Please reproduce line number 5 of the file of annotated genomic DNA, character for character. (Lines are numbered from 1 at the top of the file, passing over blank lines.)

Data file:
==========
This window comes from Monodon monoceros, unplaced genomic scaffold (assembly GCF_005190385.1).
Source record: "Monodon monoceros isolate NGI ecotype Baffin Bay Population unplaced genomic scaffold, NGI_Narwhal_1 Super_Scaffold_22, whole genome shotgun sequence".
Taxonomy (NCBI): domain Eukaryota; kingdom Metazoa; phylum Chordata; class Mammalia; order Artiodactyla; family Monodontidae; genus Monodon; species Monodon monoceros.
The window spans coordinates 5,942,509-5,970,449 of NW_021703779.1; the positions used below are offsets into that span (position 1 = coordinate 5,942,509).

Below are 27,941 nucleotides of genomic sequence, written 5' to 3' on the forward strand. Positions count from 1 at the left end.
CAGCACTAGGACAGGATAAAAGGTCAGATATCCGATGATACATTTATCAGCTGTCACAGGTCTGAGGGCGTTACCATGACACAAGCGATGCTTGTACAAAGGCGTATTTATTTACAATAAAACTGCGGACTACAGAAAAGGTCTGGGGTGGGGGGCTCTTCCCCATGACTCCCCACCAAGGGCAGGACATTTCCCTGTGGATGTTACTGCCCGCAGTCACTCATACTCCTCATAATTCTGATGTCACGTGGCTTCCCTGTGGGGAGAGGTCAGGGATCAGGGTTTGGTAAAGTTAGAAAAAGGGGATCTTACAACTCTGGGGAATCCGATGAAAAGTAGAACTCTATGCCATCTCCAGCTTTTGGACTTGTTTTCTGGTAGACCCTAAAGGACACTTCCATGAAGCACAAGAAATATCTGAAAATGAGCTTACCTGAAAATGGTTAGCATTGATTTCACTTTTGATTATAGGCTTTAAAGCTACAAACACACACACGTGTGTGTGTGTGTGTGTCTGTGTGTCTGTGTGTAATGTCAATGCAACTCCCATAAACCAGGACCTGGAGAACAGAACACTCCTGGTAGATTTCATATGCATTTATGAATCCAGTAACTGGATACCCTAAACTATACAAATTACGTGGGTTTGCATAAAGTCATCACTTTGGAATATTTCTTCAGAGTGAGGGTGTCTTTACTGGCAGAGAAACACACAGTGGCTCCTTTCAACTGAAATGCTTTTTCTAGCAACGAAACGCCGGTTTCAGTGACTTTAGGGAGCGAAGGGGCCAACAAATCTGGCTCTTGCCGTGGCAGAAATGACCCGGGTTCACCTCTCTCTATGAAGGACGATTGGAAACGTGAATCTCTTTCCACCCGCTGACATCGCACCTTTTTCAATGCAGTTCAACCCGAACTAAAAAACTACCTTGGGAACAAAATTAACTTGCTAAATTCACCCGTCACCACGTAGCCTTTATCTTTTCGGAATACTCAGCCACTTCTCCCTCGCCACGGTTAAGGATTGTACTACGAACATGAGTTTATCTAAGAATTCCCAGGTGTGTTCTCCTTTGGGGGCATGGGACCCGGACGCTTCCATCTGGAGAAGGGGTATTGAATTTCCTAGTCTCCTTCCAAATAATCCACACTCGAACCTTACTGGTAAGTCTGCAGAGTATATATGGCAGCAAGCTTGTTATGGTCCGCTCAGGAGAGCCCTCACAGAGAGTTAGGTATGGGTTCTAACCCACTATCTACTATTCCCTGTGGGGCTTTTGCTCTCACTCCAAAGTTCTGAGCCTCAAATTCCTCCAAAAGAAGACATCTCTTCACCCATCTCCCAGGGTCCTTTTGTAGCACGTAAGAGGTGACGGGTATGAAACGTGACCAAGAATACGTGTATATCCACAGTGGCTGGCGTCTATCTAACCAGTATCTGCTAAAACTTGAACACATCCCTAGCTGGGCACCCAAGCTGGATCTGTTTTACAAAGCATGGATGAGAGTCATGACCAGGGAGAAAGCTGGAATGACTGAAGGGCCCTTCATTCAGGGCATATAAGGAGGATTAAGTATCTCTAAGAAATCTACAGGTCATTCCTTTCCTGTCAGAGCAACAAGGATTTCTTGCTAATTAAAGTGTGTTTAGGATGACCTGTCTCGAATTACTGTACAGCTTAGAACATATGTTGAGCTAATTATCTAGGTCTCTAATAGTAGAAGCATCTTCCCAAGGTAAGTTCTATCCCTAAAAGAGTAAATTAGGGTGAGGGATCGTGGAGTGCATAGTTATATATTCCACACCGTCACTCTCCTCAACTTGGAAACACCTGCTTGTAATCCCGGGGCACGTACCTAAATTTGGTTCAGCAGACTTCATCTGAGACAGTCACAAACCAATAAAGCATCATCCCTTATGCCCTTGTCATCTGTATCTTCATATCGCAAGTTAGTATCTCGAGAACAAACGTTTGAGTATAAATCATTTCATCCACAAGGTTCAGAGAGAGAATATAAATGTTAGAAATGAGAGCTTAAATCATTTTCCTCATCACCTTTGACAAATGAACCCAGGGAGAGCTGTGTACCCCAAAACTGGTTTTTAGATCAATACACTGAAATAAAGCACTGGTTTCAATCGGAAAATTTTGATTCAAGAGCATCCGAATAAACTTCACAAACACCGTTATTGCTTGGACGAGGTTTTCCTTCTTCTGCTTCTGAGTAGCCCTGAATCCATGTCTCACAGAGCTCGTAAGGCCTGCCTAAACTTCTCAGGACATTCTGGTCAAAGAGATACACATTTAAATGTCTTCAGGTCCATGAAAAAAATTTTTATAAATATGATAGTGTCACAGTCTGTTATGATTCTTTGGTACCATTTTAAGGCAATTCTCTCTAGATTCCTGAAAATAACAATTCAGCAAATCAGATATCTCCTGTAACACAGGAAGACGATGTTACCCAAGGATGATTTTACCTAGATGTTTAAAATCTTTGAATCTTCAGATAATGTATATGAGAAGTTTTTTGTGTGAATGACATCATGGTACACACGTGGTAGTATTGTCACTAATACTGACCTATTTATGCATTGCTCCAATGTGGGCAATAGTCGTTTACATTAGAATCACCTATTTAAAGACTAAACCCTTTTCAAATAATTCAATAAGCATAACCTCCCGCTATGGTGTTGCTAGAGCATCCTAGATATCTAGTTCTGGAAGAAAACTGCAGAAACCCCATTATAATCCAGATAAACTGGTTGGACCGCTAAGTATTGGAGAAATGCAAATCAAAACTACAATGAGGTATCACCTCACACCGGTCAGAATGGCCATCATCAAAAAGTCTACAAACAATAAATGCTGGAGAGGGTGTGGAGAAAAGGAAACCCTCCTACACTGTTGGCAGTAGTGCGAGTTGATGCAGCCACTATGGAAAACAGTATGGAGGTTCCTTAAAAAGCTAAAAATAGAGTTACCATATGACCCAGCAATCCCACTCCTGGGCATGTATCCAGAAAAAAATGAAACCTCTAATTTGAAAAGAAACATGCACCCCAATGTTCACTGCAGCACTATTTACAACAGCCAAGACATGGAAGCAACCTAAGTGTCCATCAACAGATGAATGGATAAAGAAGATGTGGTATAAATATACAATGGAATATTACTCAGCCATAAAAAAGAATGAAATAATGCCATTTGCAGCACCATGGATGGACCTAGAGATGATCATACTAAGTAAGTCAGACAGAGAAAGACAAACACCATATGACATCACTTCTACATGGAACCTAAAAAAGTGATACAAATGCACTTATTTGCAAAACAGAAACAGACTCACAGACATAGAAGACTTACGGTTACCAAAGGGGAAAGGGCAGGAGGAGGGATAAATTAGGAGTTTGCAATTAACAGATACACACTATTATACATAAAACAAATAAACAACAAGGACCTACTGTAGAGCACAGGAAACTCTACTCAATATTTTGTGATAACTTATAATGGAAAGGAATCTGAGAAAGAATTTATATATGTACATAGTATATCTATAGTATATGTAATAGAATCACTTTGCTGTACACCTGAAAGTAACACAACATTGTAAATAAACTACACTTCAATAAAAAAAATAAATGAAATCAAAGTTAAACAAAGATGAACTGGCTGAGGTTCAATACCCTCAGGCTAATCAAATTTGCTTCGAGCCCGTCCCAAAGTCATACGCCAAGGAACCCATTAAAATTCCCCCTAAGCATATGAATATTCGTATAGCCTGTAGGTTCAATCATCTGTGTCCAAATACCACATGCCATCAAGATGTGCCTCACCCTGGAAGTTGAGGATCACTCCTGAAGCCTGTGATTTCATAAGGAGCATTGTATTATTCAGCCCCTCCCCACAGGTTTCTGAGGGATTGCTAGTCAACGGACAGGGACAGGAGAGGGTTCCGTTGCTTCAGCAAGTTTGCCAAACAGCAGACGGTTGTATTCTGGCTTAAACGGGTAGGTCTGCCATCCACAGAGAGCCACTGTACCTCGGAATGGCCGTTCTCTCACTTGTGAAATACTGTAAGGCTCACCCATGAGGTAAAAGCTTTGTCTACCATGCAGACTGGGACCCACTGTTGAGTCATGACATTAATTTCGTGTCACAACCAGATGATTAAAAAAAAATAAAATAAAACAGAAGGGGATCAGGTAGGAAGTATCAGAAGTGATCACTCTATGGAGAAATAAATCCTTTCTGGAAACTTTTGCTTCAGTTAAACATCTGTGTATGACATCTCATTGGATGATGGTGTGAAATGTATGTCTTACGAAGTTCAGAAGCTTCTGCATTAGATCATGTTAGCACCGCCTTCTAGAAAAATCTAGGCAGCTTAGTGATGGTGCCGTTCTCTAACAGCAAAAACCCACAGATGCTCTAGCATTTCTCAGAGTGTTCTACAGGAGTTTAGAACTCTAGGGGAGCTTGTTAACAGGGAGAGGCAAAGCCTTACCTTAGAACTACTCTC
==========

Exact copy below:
Below are 27,941 nucleotides of genomic sequence, written 5' to 3' on the forward strand. Positions count from 1 at the left end.